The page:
Stress Fractures: Treatment for this Common Runner Injury
by Nora Gilman, MS, LAT, ATC
Stress fractures in runners occur the most in the lower leg, such as the shin bone and the foot. When runners overtrain without proper training and recovery, the mechanisms that break down bone out-do the mechanisms that rebuild the bone. This results in a stress fracture. Break down of the bone cannot be avoided. This is a crucial aspect of training to make bones stronger to endure the loads. The best thing runner’s can do to avoid stress fractures is to allow for appropriate recovery. If you suspect you might have a stress fracture, here are some treatment options to resolve this injury quicker or prevent it from getting worse.
Vitamin D supplement:
Vitamin D aides in bone development. Vitamin D is found in dairy products and sunlight. Taking a Vitamin D supplement can support bone growth at this time.
Period of Offloading
Constant impact, like running, causes the bone to break down. Therefore, choosing activities that are non weight bearing can help keep your aerobic fitness while allowing appropriate recovery. Water jogging with the water at the hips or chest or cycling are two good options. If these two activities cause further discomfort, discontinue these activities as well.
In addition to improper training and appropriate recovery as common mechanisms, weak muscles can also cause stress fractures. Muscles are the first tissue to take on loads, if there’s not enough muscles, the loads stress the bones more. Open-chain strengthening means strength training where your feet are not in contact with the ground such as single leg raises and clam shells. Examples of closed-chain strengthening are squats and glute bridges. Strengthening larger muscles with the foot not in contact with the ground can ensure the training is not causing more harm to the stress fracture.
When, or Won’t, Dry Needling help Runner Injuries
When: Acute injuries
Injuries such as calf and hamstring strains are considered acute injuries. “Acute” means there was an identifiable instance that the injury occurred. A muscle strains when force exceeds load capability of the muscle and the muscle stretches and in some instances, partially or fully tears. This damage of the muscle is tight, painful, and inflamed. Dry needling is very effective in this instance because the injury primarily needs to repair and recover, as opposed to chronic injuries. Dry needling muscle strains in conjunction with rest and proper rehabilitation of the muscle can expedite the recovery time and remedy pain. A study examined a hamstring strain in a pole-vaulter and concluded a combination of dry needling and eccentric hamstring strengthening expedited recovery and restored function in the injured hamstring.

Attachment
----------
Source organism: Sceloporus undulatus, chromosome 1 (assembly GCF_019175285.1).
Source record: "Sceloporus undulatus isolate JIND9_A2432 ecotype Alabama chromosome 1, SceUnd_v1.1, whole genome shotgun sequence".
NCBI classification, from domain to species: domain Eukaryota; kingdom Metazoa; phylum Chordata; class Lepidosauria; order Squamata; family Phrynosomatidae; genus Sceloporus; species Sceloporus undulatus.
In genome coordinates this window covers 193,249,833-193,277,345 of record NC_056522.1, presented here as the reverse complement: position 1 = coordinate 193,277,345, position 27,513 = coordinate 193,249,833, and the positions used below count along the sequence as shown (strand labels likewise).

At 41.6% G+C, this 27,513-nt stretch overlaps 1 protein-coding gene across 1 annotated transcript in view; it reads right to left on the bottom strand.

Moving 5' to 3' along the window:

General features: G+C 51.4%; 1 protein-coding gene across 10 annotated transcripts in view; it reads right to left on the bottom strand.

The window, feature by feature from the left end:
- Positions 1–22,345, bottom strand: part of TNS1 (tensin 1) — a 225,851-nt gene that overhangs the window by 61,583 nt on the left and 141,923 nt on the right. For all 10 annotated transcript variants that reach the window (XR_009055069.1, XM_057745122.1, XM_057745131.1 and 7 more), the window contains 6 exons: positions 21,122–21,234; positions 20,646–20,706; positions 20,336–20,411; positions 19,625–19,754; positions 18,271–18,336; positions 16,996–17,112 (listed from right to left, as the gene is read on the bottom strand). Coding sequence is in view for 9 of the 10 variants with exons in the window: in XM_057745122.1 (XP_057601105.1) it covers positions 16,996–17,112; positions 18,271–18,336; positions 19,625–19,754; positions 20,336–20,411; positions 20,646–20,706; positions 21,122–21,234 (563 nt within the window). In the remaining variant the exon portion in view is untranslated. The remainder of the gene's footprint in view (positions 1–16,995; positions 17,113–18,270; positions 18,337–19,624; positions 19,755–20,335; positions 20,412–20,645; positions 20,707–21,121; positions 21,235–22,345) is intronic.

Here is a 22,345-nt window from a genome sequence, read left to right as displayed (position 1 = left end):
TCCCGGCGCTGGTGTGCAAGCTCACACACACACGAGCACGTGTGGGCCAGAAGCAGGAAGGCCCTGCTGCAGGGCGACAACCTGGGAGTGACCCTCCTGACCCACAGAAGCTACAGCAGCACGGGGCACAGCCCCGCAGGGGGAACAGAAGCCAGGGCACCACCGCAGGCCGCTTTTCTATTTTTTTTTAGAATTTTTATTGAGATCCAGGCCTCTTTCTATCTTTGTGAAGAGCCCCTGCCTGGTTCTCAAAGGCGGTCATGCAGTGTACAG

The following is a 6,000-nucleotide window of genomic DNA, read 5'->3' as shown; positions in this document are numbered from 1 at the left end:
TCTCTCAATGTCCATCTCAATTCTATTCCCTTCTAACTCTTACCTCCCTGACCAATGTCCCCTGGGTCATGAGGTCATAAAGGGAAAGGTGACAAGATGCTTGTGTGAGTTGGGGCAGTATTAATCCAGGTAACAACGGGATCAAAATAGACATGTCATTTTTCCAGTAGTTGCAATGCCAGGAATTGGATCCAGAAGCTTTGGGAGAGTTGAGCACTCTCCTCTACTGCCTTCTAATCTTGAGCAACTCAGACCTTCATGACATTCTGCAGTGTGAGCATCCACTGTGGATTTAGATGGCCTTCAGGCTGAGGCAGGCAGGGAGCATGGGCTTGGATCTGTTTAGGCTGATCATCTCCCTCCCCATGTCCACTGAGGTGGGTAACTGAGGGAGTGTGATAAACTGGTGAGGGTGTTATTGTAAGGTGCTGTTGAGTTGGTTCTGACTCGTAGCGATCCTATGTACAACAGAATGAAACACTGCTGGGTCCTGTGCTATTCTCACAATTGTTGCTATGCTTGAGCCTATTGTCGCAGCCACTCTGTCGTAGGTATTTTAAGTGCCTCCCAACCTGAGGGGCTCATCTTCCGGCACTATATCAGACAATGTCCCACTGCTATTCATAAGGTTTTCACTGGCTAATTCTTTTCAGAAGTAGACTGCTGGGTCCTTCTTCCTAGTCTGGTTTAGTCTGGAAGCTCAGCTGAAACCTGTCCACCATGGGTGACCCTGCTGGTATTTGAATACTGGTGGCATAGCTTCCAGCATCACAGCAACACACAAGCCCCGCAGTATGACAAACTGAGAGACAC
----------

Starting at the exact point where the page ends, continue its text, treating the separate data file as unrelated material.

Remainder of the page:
Won’t: Stand alone treatment
Countless research studies conclude that dry needling is best used in conjunction with other rehabilitation approaches such as strengthening. Dry needling is a tool in the tool box and not an absolute fix. Dry needling is a treatment option that makes other approaches work better, such as mobility, recovery, strength training, and injury prevention.
When: Areas that receive little blood flow for healing
In addition to releasing trigger points in the muscle, dry needling ‘damages’ the tissue. This damage can be beneficial because your body will again respond to the original injury, sending inflammatory markers to the area. Inflammatory markers bring healing mechanisms. Areas that receive little blood flow but can occasionally endure an injury are areas like the plantar fascia, tendon attachment sites, or joint spaces. Dry needling these areas is like telling your body to ‘notice’ the injury again and use your own body’s healing mechanisms to expedite recovery.
Won’t: High volume running
Dry needling can be compared to a reset button on your computer. When you reset your computer, it erases all the tabs and files that were open and gives you a blank desktop to start over. Dry needling releases trigger points in the muscle which is causing pain and injury. By locating and releasing these trigger points, it allows the athlete to start over with their recovery plan. Therefore, dry needling will not provide much help if the athlete treats dry needling as a reset to go back to training. It’s likely the issue will come back. Most practitioners recommend modifying your activity in addition to dry needling to benefit from the treatment the most.
Source: Dembowski SC, Westrick RB, Zylstra E, Johnson MR. Treatment of hamstring strain in a collegiate pole-vaulter integrating dry needling with an eccentric training program: a resident's case report. Int J Sports Phys Ther. 2013;8(3):328‐339.